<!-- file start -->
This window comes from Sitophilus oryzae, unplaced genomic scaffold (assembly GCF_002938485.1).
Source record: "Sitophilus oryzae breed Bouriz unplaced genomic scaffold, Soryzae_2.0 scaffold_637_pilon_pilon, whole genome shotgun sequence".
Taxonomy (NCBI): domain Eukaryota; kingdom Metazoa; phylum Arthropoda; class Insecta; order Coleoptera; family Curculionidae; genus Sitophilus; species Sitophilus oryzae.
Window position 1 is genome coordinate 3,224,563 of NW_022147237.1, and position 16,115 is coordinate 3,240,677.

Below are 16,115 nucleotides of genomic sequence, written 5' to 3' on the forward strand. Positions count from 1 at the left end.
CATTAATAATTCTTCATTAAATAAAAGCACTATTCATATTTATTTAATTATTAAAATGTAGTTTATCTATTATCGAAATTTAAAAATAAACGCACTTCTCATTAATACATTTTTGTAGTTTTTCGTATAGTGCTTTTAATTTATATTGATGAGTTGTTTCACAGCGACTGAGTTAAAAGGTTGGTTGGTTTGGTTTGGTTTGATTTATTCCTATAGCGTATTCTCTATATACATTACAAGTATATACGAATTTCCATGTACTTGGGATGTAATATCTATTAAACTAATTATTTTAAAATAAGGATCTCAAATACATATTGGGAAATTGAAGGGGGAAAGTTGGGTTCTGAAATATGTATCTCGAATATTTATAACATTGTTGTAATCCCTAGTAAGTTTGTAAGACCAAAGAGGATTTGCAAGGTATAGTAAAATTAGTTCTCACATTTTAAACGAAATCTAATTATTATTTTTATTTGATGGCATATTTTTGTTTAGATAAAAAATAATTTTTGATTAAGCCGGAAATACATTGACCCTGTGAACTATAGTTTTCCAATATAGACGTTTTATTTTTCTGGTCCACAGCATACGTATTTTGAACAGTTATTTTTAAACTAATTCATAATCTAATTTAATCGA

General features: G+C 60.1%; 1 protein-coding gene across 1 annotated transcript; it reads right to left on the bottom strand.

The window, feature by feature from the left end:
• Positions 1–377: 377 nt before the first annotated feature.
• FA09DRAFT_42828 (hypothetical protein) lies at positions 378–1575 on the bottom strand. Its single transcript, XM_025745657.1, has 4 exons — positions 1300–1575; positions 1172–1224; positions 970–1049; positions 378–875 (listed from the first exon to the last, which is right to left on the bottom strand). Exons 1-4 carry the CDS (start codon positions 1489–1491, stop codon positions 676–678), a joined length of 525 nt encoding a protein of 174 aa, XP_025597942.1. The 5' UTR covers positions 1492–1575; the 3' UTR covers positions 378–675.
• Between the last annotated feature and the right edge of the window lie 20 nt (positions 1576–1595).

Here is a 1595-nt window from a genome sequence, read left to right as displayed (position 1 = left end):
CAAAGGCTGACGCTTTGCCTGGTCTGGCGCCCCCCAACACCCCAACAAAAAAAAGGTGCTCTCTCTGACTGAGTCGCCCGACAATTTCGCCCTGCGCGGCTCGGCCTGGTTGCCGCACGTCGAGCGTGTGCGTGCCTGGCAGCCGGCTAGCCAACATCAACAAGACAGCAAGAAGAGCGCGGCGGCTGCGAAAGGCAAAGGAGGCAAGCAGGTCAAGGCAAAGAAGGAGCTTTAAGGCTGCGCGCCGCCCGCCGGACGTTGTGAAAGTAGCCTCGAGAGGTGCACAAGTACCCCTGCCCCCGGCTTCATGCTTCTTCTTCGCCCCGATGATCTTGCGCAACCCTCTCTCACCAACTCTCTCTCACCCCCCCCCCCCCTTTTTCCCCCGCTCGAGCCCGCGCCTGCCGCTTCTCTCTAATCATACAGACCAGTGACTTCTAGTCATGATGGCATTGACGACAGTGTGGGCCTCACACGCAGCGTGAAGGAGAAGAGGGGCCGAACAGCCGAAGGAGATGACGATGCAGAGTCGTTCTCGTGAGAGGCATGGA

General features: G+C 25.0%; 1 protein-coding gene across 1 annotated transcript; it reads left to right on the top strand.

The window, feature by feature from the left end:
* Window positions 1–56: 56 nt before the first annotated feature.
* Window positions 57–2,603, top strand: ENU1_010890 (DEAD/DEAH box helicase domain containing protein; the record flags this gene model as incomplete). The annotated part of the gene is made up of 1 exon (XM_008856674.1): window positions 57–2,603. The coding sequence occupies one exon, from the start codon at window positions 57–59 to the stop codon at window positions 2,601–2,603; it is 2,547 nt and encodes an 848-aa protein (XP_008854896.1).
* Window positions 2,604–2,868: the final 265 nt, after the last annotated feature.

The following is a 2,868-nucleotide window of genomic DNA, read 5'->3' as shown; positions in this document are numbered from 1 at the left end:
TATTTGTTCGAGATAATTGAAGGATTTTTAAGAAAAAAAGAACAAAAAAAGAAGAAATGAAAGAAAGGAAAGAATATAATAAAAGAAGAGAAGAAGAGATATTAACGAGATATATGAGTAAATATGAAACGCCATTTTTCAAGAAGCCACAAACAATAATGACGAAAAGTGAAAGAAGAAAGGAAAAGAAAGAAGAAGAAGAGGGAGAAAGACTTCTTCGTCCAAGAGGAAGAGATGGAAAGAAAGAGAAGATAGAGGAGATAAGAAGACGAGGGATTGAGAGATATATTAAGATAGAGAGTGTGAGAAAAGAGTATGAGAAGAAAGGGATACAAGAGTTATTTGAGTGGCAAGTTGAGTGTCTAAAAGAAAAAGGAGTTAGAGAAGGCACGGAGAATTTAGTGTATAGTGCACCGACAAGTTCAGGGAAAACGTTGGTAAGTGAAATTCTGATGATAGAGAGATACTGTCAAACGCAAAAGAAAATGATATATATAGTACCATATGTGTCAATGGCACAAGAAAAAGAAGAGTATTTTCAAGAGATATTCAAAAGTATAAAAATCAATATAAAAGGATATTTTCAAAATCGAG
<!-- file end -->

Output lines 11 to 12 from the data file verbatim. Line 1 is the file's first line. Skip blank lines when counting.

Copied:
• Between the last annotated feature and the right edge of the window lie 20 nt (positions 1576–1595).

Here is a 1595-nt window from a genome sequence, read left to right as displayed (position 1 = left end):